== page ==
Church leaders revictimize abuse victims when they fail to respond appropriately to abuse. Theology can be used to minimize the sin of perpetrators and sometimes blames abuse victims.
I’ve been following the story of Pastor Steve Wingfield at First Christian Church of Florissant and was notified that the largest paper in St. Louis published a follow-up article, The battle for First Christian Church of Florissant. It is important for people to see the likely fallout when church leaders fail to be true shepherds. As a result, First Christian Church of Florissant is dwindling in numbers as the remaining members try to make sense of the mess created by their church leaders.
The story involves a former youth minister, Brandon Milburn, who is now serving 25 years in prison for sexual crimes against minor boys and how Pastor Wingfield failed to report and respond appropriately when members brought the sexual abuse allegations to his attention.
In April, Pastor Wingfield filed a defamation lawsuit against several members who spoke out against him publicly on social media. Wingfield later dropped the lawsuit claiming he wanted to handle it via mediation. I reached out to one of the former members who said that there has been very little mediation, but “more consulting on how to move past this.” Here’s my interpretation: the negative publicity regarding the lawsuit, Plan A, did not yield the desired results and so Wingfield has gone on to Plan B to redefine their new and improved image (because we know it’s all about the image of the church over helping the abused and defenseless, right?).
Dawn Varvil, one of the defendants in the rescinded lawsuit, discussed the hardships sexual abuse victims have faced while the church leaders turned their backs on them in order to save face. Now, let’s look more closely at the motives behind those mean horrible trouble-making members who had the audacity to call out their pastor publicly:
Members also say the church has neglected to provide victims with any substantial relief, either in the form of paying for counseling, or in the case of at least one family, simply reaching out to inquire how it might be able to help. Varvil also says she knows of others victimized by Milburn who have yet to come forward. (Source)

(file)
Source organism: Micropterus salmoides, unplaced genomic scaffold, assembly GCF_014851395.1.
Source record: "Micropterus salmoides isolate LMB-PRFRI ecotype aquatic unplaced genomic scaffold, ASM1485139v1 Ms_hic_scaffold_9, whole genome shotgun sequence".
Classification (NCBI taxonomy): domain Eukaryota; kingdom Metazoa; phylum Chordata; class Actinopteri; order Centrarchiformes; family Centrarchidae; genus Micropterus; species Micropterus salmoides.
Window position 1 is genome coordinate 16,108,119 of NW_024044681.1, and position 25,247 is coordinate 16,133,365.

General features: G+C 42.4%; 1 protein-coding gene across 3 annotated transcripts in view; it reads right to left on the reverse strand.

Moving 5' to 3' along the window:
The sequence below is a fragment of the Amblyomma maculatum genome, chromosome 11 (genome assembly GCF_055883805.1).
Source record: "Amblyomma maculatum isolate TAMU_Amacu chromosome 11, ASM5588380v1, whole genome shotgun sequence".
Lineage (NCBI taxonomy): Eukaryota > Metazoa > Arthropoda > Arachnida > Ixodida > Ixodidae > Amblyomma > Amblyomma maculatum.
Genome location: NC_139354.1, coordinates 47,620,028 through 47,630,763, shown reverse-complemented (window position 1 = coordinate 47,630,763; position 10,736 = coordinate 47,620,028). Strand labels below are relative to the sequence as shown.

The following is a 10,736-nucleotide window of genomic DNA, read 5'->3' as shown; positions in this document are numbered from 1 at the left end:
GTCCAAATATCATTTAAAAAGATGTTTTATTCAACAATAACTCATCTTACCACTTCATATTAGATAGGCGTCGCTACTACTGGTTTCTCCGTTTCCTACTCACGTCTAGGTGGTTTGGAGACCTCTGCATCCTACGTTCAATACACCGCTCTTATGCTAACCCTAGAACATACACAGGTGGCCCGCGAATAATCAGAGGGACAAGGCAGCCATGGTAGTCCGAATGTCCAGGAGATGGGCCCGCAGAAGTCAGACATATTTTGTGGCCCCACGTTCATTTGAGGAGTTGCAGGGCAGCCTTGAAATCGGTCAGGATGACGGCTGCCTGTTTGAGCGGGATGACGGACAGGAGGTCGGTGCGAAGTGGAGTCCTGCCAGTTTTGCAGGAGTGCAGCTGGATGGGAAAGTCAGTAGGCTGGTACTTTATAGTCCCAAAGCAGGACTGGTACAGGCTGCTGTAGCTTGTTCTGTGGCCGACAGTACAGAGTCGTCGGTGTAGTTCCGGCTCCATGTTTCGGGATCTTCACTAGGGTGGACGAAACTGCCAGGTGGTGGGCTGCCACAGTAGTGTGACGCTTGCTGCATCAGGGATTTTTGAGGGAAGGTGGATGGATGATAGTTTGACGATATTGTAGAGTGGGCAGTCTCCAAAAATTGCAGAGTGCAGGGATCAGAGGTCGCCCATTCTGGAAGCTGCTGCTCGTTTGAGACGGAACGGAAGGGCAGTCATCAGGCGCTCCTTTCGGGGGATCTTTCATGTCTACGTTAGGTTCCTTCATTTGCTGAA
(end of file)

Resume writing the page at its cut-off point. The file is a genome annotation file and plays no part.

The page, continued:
It’s apparent to see that these members who publicly called out Pastor Steve Wingfield are concerned about the emotional and spiritual well-being of those who have been harmed by leaders within the church, a place that is supposed to be a refuge and a place that shares the love of Christ, defending the oppressed and abused.
“This is a stumbling block for them,” Varvil said, referring to the victims. “They have left the church. Some of them are using drugs. Some of them are using alcohol. The faith community owes them some action.” (Source)
I agree 100% with Varvil. To be sexually abused by a leader in the church who is in a position of trust and then abandoned by other church leaders sends very powerful messages to victims:
- who can victims trust in the church?
- are the church leaders not concerned about the pain they are feeling?
- where has God been in all of this?
When church leaders fail to respond appropriately, the victim is emotionally, physically, and spiritually abandoned. Some might have a crisis of faith and leave the church, some will even reject God because if God’s church leaders blame or disregard victims, the logical conclusion is that God also does the same. Varvil discusses the secondary abuse here:
“To see them no longer having any relationship with Christ is I think, well, it’s the most abusive part of what happened,” Varvil continued. “Because they came to him (Milburn) to begin with because they were broken and vulnerable from situations. It was the perfect time for them to embrace their faith.” (Source)